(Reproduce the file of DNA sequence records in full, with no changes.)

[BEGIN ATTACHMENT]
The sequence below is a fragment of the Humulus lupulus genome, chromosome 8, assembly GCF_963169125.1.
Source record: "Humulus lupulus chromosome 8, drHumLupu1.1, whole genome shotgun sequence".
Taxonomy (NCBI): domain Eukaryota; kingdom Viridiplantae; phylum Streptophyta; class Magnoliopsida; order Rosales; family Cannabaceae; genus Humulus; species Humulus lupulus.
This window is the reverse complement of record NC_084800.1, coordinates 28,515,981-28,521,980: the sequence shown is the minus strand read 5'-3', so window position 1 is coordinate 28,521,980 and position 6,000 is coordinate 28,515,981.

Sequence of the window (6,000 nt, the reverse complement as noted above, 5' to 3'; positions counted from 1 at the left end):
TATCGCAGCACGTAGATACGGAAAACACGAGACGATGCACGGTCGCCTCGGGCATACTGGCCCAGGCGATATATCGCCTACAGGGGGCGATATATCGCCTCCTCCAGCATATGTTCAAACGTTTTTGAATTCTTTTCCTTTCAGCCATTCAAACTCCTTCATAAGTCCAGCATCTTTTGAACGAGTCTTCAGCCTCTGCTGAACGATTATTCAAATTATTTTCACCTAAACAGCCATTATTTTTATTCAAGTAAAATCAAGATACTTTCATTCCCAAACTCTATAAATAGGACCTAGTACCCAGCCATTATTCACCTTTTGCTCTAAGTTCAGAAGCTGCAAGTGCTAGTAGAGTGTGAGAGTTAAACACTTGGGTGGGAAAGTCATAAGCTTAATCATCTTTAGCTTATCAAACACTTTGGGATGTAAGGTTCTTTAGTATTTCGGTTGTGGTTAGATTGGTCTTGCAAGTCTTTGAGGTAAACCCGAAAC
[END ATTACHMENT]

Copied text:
The sequence below is a fragment of the Humulus lupulus genome, chromosome 8, assembly GCF_963169125.1.
Source record: "Humulus lupulus chromosome 8, drHumLupu1.1, whole genome shotgun sequence".
Taxonomy (NCBI): domain Eukaryota; kingdom Viridiplantae; phylum Streptophyta; class Magnoliopsida; order Rosales; family Cannabaceae; genus Humulus; species Humulus lupulus.
This window is the reverse complement of record NC_084800.1, coordinates 28,515,981-28,521,980: the sequence shown is the minus strand read 5'-3', so window position 1 is coordinate 28,521,980 and position 6,000 is coordinate 28,515,981.

Sequence of the window (6,000 nt, the reverse complement as noted above, 5' to 3'; positions counted from 1 at the left end):
TATCGCAGCACGTAGATACGGAAAACACGAGACGATGCACGGTCGCCTCGGGCATACTGGCCCAGGCGATATATCGCCTACAGGGGGCGATATATCGCCTCCTCCAGCATATGTTCAAACGTTTTTGAATTCTTTTCCTTTCAGCCATTCAAACTCCTTCATAAGTCCAGCATCTTTTGAACGAGTCTTCAGCCTCTGCTGAACGATTATTCAAATTATTTTCACCTAAACAGCCATTATTTTTATTCAAGTAAAATCAAGATACTTTCATTCCCAAACTCTATAAATAGGACCTAGTACCCAGCCATTATTCACCTTTTGCTCTAAGTTCAGAAGCTGCAAGTGCTAGTAGAGTGTGAGAGTTAAACACTTGGGTGGGAAAGTCATAAGCTTAATCATCTTTAGCTTATCAAACACTTTGGGATGTAAGGTTCTTTAGTATTTCGGTTGTGGTTAGATTGGTCTTGCAAGTCTTTGAGGTAAACCCGAAAC